throughout Wish For You, Each arrangement is significant to John Henry’s melodies, from the opening space-pop and the beating drums around “All We Have Now,” a song that initially started two and a half years earlier when he came up with a melody while playing in the park . Playing on one particularly squeaky ride, John Henry started humming a melody in between the squeaks and began stomping his foot to the rhythm, which his teacher recorded for Moorer, who began writing the opening track around her son’s melody.

“He was able to find the music in that, and it’s such a good lesson for me because it makes me see that there’s music in everything,” says Moorer, who featured recordings of her son on most of the tracks. “And I think that’s a really good reminder for us all.”

Rounded out by the lo-fi drift of the title track through the toe-tapping “Stardust & Freedom,” the soulful “One Voice” and the closing ballad “Thank You” with its refrain from affecting You’re flying / I’m flying / Your heart / My heart, Wish For You may just be the beginning of a beautiful, musical relationship for mother and son.

Today, music is still a big part of John Henry, who has eclectic tastes for his young age, opting to listen to Billie Holiday, Nirvana, and Hoagy Carmichael and his favorite artist Adele. Getting him his own CD player and a stack of CDs for Christmas, Moorer believes helped her son keep his attention when listening to music over streaming platforms and other digital apps.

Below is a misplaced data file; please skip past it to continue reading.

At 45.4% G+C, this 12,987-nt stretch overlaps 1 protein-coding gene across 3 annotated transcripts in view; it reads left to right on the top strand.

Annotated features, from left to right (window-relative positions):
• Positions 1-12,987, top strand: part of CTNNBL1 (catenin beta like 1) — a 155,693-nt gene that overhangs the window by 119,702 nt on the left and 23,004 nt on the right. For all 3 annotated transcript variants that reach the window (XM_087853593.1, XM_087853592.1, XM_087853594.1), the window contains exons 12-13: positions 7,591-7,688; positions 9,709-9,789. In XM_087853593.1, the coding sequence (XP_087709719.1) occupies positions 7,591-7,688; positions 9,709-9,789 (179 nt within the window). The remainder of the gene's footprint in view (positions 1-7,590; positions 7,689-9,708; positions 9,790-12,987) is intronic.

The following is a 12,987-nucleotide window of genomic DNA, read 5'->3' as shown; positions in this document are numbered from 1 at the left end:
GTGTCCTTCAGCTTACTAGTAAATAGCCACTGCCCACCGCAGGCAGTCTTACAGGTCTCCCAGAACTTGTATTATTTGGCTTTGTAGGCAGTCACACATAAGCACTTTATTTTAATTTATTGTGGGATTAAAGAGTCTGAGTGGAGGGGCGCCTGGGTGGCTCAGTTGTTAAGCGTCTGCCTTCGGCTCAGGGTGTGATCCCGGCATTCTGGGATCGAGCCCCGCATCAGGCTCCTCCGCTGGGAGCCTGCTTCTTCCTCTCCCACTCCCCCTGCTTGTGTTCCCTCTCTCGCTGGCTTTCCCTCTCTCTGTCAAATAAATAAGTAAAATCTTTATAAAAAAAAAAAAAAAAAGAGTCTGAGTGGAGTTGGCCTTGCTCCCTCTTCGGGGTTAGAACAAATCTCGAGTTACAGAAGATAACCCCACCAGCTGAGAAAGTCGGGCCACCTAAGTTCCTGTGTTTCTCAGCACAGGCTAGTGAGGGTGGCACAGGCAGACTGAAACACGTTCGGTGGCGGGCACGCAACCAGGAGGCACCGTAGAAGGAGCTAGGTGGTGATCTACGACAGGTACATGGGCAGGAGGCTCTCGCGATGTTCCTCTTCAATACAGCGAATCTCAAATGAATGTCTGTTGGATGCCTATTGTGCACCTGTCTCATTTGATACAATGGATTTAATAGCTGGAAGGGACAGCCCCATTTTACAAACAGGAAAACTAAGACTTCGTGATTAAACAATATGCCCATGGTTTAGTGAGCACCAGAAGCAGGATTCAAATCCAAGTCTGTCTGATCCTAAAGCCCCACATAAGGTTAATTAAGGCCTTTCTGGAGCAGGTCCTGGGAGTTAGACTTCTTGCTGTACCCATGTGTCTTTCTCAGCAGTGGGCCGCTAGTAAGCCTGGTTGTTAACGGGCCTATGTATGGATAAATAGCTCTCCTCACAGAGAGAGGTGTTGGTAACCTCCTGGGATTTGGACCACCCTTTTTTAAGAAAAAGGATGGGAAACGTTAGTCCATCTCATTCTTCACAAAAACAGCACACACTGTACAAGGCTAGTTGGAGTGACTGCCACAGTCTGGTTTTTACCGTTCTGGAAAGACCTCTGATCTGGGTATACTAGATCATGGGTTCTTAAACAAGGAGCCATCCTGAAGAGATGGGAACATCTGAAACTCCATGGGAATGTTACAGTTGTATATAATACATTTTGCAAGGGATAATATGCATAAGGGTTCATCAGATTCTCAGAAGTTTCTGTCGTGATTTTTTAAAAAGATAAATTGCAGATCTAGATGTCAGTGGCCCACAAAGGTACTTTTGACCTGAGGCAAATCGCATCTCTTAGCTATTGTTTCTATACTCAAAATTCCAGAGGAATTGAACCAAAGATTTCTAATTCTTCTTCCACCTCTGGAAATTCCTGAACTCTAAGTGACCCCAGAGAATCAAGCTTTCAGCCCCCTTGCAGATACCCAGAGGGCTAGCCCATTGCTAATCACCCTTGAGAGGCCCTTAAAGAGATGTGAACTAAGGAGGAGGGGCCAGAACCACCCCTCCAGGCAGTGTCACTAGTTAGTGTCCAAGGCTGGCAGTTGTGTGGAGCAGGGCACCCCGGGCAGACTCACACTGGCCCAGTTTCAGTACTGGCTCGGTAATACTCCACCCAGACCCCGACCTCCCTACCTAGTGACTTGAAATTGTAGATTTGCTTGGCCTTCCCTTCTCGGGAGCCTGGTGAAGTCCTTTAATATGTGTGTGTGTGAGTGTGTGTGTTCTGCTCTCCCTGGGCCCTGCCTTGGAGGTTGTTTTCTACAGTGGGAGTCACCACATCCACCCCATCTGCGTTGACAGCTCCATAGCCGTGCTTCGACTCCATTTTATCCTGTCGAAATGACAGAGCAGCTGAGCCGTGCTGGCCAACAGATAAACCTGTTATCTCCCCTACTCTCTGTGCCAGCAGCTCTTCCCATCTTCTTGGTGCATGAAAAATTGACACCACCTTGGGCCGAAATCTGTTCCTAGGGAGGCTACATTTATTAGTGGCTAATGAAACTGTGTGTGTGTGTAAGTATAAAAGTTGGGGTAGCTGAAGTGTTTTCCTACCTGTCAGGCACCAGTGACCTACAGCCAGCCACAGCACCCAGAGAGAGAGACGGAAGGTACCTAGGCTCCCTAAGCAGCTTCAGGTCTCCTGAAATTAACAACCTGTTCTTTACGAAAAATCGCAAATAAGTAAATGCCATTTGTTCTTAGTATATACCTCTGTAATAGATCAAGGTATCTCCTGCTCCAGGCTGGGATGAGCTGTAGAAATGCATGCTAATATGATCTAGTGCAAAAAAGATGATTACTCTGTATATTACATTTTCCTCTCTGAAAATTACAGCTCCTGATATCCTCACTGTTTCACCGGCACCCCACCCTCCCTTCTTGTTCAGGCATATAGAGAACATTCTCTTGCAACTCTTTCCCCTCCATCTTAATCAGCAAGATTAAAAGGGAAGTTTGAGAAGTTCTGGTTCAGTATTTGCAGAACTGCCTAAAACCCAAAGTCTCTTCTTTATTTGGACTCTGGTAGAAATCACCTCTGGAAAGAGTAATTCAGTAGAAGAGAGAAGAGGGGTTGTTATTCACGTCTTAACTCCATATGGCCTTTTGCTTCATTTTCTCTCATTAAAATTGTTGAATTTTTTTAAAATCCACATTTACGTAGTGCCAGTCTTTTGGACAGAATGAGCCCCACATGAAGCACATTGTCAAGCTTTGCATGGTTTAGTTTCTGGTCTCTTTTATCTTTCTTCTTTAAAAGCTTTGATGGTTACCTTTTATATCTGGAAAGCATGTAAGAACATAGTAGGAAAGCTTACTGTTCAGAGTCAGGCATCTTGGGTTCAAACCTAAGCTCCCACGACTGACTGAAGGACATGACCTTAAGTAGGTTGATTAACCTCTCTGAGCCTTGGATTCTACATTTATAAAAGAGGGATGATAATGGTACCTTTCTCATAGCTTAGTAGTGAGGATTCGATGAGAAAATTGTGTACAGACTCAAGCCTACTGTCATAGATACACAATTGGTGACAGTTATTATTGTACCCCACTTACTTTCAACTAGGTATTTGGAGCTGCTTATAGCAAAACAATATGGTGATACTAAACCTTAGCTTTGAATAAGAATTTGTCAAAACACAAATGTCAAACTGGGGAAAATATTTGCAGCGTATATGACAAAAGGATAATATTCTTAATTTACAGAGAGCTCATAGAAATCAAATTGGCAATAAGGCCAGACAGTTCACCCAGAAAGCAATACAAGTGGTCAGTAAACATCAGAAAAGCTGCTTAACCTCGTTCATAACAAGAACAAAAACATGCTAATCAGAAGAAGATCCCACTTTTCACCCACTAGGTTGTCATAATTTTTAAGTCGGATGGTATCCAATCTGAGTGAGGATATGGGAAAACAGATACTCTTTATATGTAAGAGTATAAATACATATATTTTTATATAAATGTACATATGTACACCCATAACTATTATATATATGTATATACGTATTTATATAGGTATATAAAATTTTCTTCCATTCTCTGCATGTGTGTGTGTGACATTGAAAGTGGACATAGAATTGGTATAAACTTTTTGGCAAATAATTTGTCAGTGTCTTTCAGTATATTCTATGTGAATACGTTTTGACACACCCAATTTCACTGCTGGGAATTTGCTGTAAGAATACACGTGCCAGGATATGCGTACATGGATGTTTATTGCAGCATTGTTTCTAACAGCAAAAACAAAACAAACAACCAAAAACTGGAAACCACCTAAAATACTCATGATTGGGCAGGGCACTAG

“One of the things that people may not realize is one of the traits of autism can be short attention span, and for years, I’ve been encouraging him to listen to music on the iTunes, his iPad or other platforms,” she says . “I thought it would be a good way for him to listen to music, but what I realized is sometimes his attention span doesn’t allow him to stay in one of those apps, and he’ll exit out of it.”

Moorer hopes her story makes a connection to whoever listens to Wish For You or explores the book.

“Music can connect,” says Moorer. “When you see someone light up because they’ve made a connection with another person through a thing like music it’s very powerful. When I first played John Henry one of these songs, he knew it was his. Just because a person is autistic does not mean that they are not 100 there, and I know that to be true.”

She adds, “The main thing I want people to get from it is joy. I want people to feel joy, and release, and love, because that’s what it’s about. Just because someone is limited in their ability to express themselves through language doesn’t mean that they can’t fully contribute. We have to find a way, those of us who have the ability, to help those who do not have the ability to express themselves.”

Making Wish For You, Moorer says, has also set her free as an artist. “These songs sound like what I think John Henry might like, and they reflect how I feel when I’m with him in our calm and joyous moments,” she says. “They also indicate how little I have to prove as an artist anymore. I’m just grateful to be here and to still be making music, however I’m called to do it.”

The greater message around Wish For You centers around finding acceptance in something that’s not easily understood, like autism. “John Henry has taught me so much about that,” shares Moorer. “We have challenges, but we also have so much joy and so much love, and my intention is that wherever he is accepted and loved and welcomed he goes. I am honored to be his mama, and I’m honored to make music with him.”

On Feb. 11 at 6:30pm, Moorer will celebrate the release of her book and Wish For You with a reading at Parnassus Books In Nashville. Click here for more details.

Photos: Propeller Publicity